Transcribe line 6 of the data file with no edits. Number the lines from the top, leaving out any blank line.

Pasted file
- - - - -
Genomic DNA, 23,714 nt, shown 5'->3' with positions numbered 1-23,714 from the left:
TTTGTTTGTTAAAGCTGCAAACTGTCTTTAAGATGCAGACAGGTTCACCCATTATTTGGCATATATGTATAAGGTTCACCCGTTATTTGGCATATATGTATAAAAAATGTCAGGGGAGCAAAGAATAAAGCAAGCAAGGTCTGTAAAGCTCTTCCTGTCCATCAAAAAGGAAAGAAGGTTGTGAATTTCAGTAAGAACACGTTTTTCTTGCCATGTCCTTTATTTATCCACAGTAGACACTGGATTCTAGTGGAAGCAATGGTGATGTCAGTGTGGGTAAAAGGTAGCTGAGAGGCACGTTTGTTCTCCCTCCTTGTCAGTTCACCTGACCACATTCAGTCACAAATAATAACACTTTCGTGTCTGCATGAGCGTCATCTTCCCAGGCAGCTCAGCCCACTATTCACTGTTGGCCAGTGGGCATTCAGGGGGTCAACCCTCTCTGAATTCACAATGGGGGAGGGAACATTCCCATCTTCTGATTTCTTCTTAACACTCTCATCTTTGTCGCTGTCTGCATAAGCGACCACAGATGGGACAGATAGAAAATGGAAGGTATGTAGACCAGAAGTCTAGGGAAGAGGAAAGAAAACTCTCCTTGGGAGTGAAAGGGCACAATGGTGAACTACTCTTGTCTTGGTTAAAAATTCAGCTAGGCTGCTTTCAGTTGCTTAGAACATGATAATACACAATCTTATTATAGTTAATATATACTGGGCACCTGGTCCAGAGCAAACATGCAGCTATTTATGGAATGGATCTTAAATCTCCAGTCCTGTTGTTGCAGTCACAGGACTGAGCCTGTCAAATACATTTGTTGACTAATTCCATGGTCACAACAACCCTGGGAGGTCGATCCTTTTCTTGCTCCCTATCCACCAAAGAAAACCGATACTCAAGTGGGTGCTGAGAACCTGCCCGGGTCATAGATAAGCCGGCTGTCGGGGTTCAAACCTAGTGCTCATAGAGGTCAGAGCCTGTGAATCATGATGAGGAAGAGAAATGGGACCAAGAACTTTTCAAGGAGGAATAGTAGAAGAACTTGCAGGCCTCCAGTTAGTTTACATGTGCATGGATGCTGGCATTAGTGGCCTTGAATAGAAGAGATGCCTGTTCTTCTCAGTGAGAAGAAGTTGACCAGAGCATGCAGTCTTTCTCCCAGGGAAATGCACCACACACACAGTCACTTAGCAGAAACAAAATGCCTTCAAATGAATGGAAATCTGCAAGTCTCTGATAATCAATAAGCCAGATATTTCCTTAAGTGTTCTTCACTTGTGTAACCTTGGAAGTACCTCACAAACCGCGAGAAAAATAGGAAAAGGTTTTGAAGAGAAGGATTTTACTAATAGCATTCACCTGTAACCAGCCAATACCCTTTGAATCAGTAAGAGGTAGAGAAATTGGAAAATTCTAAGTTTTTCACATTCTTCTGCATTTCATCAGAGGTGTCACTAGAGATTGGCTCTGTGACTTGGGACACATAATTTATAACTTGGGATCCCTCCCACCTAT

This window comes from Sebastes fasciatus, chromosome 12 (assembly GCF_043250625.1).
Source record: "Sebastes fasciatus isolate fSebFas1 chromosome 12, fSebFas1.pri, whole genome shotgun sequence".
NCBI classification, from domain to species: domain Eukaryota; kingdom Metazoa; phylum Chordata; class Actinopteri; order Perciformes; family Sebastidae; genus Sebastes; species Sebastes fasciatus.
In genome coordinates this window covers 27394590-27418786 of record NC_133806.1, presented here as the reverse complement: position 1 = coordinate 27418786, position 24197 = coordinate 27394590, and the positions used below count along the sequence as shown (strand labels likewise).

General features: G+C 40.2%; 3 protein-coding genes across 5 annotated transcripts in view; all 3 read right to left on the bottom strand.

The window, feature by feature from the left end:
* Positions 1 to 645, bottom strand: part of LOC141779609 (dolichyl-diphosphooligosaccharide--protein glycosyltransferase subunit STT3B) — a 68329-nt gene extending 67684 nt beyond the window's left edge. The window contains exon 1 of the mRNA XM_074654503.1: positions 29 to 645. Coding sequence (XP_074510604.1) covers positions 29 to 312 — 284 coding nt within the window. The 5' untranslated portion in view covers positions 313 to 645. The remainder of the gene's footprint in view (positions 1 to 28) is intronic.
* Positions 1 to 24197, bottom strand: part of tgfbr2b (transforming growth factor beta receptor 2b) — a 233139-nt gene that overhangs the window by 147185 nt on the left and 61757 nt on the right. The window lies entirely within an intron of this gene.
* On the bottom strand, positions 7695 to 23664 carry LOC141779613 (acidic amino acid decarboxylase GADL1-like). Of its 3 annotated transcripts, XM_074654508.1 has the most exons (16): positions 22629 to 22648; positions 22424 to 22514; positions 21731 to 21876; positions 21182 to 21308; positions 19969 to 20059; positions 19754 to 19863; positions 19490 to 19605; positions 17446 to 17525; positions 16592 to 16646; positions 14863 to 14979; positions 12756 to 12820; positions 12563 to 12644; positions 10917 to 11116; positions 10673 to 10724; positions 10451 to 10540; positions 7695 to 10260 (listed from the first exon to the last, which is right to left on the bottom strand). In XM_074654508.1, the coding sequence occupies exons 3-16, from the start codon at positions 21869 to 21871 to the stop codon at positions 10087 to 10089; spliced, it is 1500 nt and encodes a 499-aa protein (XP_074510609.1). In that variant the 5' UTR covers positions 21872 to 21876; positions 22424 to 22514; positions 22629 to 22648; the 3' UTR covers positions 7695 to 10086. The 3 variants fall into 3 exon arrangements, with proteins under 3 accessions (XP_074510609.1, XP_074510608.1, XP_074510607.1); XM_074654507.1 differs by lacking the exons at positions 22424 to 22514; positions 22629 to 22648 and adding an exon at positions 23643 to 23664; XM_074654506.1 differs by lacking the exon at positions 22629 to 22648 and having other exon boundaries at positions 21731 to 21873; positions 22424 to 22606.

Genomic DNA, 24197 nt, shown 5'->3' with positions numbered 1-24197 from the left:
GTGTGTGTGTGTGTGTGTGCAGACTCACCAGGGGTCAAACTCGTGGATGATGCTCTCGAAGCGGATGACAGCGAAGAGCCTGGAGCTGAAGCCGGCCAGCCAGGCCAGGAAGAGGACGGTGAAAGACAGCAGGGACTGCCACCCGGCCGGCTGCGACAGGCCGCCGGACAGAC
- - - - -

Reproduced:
In genome coordinates this window covers 27394590-27418786 of record NC_133806.1, presented here as the reverse complement: position 1 = coordinate 27418786, position 24197 = coordinate 27394590, and the positions used below count along the sequence as shown (strand labels likewise).